Both James T. Kirk and Jean Luc Picard had it wrong in Star Trek‘s opening credits. Set against the inky backdrop of the void, punctuated by a billion lustrous pinpricks, the USS Enterprise prepared to engage its “warp drive”. The incumbent captains voice, steeped in authority, yet tinged with a dash of wonder, would utter the iconic words “Space, the final frontier….”.
But of course it’s not really, is it? It’s a frontier, certainly… and one that we are only starting to explore. It’s vast in a way that perhaps we’ll never comprehend: it’s scope, it’s potential and the challenges to human ingenuity that it’s exploration presents are unimaginable. But I have no doubt that, given time, humanity has the capacity to rise to those challenges.
The title of “final frontier” belongs, I believe, to something much closer to home, something equally perplexing, deeply personal and perhaps because of that more frightening by an order of magnitude than anything we’ll encounter in space. It’s a frontier that’s of this earth, and yet also, perhaps, more than that. It’s a frontier that, ultimately, no living person can avoid. I’m talking, of course, about death.
I’ve been pondering death this week – not in a morbid, brooding way, but in terms of how we react to the death of another, the way it reminds us of our own mortality, and to appreciate the things that are important in our own lives. My wife’s “Nana” passed away last week, her departure leaving much sadness, upheaval and reflection in its wake. She was 89 years old, and had lead a full and active life, but somehow age, and a grudging acknowledgement of the inevitability of a loved one’s departure, does little to ease the pain of losing a parent, grandparent, sister or friend.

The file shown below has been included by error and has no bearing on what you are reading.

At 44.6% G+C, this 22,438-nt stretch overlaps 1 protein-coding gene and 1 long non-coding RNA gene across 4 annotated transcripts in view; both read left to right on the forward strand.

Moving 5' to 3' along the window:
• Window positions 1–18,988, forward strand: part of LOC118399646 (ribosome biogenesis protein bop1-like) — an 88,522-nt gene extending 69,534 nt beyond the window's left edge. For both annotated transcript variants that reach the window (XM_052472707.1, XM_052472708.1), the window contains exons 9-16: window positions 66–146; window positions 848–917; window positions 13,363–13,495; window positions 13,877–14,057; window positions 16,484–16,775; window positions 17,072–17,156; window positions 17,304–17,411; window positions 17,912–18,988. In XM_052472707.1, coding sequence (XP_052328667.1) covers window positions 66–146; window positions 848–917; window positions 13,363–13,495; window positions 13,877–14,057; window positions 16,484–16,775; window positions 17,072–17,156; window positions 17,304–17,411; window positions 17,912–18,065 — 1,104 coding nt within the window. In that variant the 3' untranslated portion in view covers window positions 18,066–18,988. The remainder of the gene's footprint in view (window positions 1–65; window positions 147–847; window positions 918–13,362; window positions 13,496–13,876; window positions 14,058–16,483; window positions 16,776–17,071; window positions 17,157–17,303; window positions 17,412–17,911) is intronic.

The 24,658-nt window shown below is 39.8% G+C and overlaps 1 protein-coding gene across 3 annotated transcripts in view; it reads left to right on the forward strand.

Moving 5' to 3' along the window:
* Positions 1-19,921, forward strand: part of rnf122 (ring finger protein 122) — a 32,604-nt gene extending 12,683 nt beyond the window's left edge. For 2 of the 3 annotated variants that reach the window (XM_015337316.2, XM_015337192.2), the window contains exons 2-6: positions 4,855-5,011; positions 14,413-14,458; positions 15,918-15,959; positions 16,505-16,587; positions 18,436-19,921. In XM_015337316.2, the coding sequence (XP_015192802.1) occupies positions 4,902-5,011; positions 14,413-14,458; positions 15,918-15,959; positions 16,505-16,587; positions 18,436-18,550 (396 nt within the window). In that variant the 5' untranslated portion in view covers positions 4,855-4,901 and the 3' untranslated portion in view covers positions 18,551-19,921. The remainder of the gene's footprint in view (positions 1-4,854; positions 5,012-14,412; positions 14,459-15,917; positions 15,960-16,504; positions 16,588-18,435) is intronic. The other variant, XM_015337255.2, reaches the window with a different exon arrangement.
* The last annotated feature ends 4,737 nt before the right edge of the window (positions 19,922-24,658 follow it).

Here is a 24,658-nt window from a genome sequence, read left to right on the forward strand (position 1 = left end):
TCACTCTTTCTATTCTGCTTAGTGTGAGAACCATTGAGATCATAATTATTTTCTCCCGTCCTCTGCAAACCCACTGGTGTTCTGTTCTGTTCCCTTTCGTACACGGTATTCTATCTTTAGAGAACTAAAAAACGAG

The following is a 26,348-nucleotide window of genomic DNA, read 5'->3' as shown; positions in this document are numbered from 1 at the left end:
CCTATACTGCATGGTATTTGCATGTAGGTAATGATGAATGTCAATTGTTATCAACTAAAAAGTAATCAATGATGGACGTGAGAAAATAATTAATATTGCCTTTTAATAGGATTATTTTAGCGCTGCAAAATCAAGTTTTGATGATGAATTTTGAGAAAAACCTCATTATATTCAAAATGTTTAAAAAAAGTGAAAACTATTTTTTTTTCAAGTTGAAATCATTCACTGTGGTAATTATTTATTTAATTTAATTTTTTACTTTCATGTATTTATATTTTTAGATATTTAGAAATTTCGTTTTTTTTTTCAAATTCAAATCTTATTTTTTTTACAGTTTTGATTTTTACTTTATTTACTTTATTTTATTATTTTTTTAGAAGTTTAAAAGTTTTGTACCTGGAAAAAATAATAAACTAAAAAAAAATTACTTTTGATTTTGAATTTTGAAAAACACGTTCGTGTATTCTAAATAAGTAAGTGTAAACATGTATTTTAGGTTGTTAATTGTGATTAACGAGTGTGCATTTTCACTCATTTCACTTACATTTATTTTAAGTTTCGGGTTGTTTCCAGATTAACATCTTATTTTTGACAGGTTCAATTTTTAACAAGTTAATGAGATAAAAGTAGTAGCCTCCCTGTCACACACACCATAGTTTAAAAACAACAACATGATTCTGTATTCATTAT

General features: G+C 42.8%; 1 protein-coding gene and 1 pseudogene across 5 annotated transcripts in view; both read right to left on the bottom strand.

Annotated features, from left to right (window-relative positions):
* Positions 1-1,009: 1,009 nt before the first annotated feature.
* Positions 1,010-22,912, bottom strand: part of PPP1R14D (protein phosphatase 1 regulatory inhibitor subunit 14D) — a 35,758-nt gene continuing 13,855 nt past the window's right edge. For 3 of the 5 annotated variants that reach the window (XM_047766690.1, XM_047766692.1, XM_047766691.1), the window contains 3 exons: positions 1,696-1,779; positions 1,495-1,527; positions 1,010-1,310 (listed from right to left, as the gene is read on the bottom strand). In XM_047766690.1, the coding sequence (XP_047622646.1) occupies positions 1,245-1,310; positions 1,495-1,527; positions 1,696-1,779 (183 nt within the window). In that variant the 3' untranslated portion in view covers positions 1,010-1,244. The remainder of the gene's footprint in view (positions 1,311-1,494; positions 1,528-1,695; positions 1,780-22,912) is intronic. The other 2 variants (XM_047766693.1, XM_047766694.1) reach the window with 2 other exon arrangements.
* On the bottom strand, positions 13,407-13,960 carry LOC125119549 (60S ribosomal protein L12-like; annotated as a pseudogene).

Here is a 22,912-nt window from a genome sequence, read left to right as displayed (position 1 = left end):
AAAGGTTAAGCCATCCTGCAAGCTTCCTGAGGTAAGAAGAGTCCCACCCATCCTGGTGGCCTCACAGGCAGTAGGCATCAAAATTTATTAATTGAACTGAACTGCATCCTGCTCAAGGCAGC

I was astonished at the scale of the funeral. It always strikes me as incredibly poignant the way that the act of saying that ultimate farewell can bring so many people together. Grieving is an intensely personal process, but it’s not a solitary one. Death, it seems, can be a catalyst for solidarity, sympathy and support.
As with everything in life, children are amazingly pragmatic and resilient when it comes to confronting death. The girls used to see their great grandmother regularly when up in Cork visiting their Nana. They were sitting at the kitchen table when we told them the sad news. The twins were upset, but stoic, and were mostly concerned about their Nana, and the fact that she had lost her mum. The little one stood up without saying a word and went to her bedroom. My wife followed her to find her sobbing into her pillow. “I’ll never be able to see her again,” she said.
After a little bit of time and a cuddle or two she was fine… but her little mind was hard at work analysing things. “Does that mean Nana’s an orphan now?” she asked the following morning as we drove up to the City. And technically, although we rarely think of it in those terms, I suppose she was right.
Now that the frantic few days of the funeral are behind us, and the formal farewells are done, the family will have time to reflect and come to terms with the fact that “Nan” is gone. Each of them will mourn that loss in their own way, but in the knowledge that they’re not on their own. They have each other’s love and support, and all of our thoughts are with them.